Job 5

“Call now!
Some commentators transpose this verse with the following paragraph, placing it after v. 7 (see E. Dhorme, Job, 62). But the reasons for this are based on the perceived development of the argument and are not that compelling.
The imperative is here a challenge for Job. If he makes his appeal against God, who is there who will listen? The rhetorical questions are intended to indicate that no one will respond, not even the angels. Job would do better to realize that he is guilty and his only hope is in God.
Is there anyone who will answer you?
The participle with the suffix could be given a more immediate translation to accompany the imperative: “Call now! Is anyone listening to you?”

To which of the holy ones
The LXX has rendered “holy ones” as “holy angels” (cf. TEV, CEV, NLT). The LXX has interpreted the verb in the colon too freely: “if you will see.”
will you turn?
The point being made is that the angels do not represent the cries of people to God as if mediating for them. But if Job appealed to any of them to take his case against God, there would be no response whatsoever for that.

One of the reasons that commentators transpose v. 1 is that the כִּי (ki, “for”) here seems to follow 4:21 better. If people die without wisdom, it is folly that kills them. But the verse also makes sense after 5:1. He is saying that complaining against God will not bring deliverance (v. 1), but rather, by such impatience the fool will bring greater calamity on himself.
wrath kills the foolish person,
The two words for “foolish person” are common in wisdom literature. The first, אֱוִיל (’evil), is the fool who is a senseless person; the פֹּתֶה (poteh) is the naive and silly person, the simpleton, the one who is easily led astray. The direct object is introduced with the preposition ל (lamed) in this verse (see GKC 366 #117.n).

and anger
The two parallel nouns are similar; their related verbs are also paralleled in Deut 32:16 with the idea of “vex” and “irritate.” The first word כַּעַשׂ (kaas) refers to the inner irritation and anger one feels, whereas the second word קִנְאָה (qinah) refers to the outward expression of the anger. In Job 6:2, Job will respond “O that my impatience [kaas] were weighed….”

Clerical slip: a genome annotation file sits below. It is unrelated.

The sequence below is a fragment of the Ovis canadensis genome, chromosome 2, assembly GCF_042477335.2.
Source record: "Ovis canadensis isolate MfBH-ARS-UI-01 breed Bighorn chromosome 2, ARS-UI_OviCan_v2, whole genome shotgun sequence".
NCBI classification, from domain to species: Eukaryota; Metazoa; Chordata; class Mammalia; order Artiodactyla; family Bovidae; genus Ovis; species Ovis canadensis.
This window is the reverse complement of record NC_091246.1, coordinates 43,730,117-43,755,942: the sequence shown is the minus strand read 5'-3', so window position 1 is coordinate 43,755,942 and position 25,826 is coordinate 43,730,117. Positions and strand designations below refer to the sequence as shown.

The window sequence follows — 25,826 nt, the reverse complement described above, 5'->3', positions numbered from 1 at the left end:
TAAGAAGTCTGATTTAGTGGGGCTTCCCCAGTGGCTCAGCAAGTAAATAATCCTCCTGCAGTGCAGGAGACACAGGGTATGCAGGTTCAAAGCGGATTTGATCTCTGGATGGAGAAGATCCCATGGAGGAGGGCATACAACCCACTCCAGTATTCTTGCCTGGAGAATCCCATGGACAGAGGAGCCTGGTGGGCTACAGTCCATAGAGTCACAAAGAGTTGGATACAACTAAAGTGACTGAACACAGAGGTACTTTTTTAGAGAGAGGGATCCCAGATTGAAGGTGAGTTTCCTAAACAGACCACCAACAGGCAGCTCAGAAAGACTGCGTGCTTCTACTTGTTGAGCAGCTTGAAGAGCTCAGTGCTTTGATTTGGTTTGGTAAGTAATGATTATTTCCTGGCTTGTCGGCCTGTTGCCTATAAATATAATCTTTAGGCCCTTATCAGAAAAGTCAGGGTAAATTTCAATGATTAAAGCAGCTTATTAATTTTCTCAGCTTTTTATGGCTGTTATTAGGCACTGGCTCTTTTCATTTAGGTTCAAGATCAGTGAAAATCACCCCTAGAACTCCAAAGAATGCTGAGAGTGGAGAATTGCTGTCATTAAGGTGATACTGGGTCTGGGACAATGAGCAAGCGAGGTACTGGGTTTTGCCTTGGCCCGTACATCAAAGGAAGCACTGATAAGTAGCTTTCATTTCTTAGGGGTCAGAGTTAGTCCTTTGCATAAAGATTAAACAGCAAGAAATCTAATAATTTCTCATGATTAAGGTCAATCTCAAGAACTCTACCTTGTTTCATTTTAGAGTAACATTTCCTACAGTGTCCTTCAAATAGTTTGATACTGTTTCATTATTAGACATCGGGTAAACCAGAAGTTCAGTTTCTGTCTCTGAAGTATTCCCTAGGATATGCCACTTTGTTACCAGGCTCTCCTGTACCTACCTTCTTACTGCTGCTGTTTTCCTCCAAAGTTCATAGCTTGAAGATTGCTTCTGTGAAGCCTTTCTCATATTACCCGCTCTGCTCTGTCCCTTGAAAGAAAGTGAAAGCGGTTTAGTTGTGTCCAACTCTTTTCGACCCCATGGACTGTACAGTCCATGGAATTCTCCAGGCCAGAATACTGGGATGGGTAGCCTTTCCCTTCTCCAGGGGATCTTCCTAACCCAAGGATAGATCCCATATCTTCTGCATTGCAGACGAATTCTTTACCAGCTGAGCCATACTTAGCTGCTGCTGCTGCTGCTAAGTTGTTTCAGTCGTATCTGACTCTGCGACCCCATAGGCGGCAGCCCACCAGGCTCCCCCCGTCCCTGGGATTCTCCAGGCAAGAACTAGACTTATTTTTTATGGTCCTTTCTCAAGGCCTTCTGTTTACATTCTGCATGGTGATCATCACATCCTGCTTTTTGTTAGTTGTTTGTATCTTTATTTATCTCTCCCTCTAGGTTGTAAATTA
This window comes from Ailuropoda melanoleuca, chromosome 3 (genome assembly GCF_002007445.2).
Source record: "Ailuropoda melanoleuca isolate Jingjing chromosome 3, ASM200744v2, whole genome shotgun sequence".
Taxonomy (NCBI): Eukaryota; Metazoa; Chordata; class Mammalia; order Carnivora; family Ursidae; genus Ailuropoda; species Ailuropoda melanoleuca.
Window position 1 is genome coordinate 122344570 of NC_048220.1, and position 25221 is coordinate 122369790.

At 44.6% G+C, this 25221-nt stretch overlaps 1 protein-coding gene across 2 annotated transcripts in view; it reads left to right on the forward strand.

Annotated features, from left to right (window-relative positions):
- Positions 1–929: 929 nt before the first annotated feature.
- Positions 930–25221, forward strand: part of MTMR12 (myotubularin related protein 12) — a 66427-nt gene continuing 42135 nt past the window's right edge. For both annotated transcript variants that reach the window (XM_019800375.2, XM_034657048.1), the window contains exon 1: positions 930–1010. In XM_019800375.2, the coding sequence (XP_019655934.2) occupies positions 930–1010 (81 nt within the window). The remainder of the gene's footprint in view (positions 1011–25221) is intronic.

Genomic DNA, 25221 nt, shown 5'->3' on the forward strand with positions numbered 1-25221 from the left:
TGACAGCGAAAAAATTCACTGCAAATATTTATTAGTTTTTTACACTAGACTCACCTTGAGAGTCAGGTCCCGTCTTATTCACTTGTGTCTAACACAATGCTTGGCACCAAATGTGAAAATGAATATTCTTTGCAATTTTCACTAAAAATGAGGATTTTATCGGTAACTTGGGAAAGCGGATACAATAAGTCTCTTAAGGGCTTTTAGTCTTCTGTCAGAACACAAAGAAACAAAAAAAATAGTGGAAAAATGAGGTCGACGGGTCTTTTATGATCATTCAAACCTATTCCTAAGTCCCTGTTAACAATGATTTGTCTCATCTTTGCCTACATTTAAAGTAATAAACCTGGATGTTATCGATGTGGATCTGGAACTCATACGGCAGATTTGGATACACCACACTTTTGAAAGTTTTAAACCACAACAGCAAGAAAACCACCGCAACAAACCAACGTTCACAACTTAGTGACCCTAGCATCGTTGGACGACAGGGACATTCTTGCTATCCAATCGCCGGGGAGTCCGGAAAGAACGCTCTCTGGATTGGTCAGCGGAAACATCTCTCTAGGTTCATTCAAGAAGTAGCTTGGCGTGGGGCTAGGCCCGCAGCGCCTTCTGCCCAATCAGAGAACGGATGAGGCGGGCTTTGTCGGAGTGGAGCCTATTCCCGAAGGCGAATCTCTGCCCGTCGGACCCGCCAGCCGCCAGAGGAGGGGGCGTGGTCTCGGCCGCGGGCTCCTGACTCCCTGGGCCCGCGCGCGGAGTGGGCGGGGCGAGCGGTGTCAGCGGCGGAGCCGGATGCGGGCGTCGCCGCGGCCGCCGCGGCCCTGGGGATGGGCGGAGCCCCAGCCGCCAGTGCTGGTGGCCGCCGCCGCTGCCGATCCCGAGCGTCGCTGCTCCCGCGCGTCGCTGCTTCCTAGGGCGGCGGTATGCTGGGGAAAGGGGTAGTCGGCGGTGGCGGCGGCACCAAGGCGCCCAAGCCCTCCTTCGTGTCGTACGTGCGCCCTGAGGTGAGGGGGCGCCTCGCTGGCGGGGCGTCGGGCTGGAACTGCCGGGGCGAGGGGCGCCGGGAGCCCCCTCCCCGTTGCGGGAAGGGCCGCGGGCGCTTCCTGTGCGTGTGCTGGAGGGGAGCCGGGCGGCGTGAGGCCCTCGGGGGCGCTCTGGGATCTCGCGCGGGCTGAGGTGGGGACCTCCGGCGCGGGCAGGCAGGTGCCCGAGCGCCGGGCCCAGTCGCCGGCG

slays the silly one.
I myself
The use of the pronoun here adds emphasis to the subject of the sentence (see GKC 437 #135.a).
have seen the fool
This word is אֱוִיל (’evil), the same word for the “senseless man” in the preceding verse. Eliphaz is citing an example of his principle just given – he saw such a fool for a brief while appearing to prosper (i.e., taking root).
taking root,
but suddenly I cursed his place of residence.
A. B. Davidson argues that the verse does not mean that Eliphaz cursed his place during his prosperity. This line is metonymical (giving the effect). God judged the fool and his place was ruined; consequently, Eliphaz pronounced it accursed of God (see A. B. Davidson, Job, 36). Many emend the verb slightly to read “and it was suddenly cursed” (וַיֻּכַב [vayyukhav] instead of וָאֶקּוֹב [vaeqqov]; see H. H. Rowley, Job [NCBC], 51).

His children are far
The imperfect verbs in this verse describe the condition of the accursed situation. Some commentators follow the LXX and take these as jussives, making this verse the curse that the man pronounced upon the fool. Rashi adds “This is the malediction with which I have cursed him.” That would make the speaker the one calling down the judgment on the fool rather than responding by observation how God destroyed the habitation of the fool.
from safety,
and they are crushed
The verb יִדַּכְּאוּ (yiddakkeu) could be taken as the passive voice, or in the reciprocal sense (“crush one another”) or reflexive (“crush themselves”). The context favors the idea that the children of the foolish person will be destroyed because there is no one who will deliver them.
at the place where judgment is rendered,
Heb “in the gate.” The city gate was the place of both business and justice. The sense here seems to fit the usage of gates as the place of legal disputes, so the phrase “at the place of judgment” has been used in the translation.

nor is there anyone to deliver them.
The text simply says “and there is no deliverer.” The entire clause could be subordinated to the preceding clause, and rendered simply “without a deliverer.”

The hungry
The hungry are other people, possibly the hungry poor to whom the wealthy have refused to give bread (22:7). The sons are so helpless that even the poor take their property.
eat up his harvest,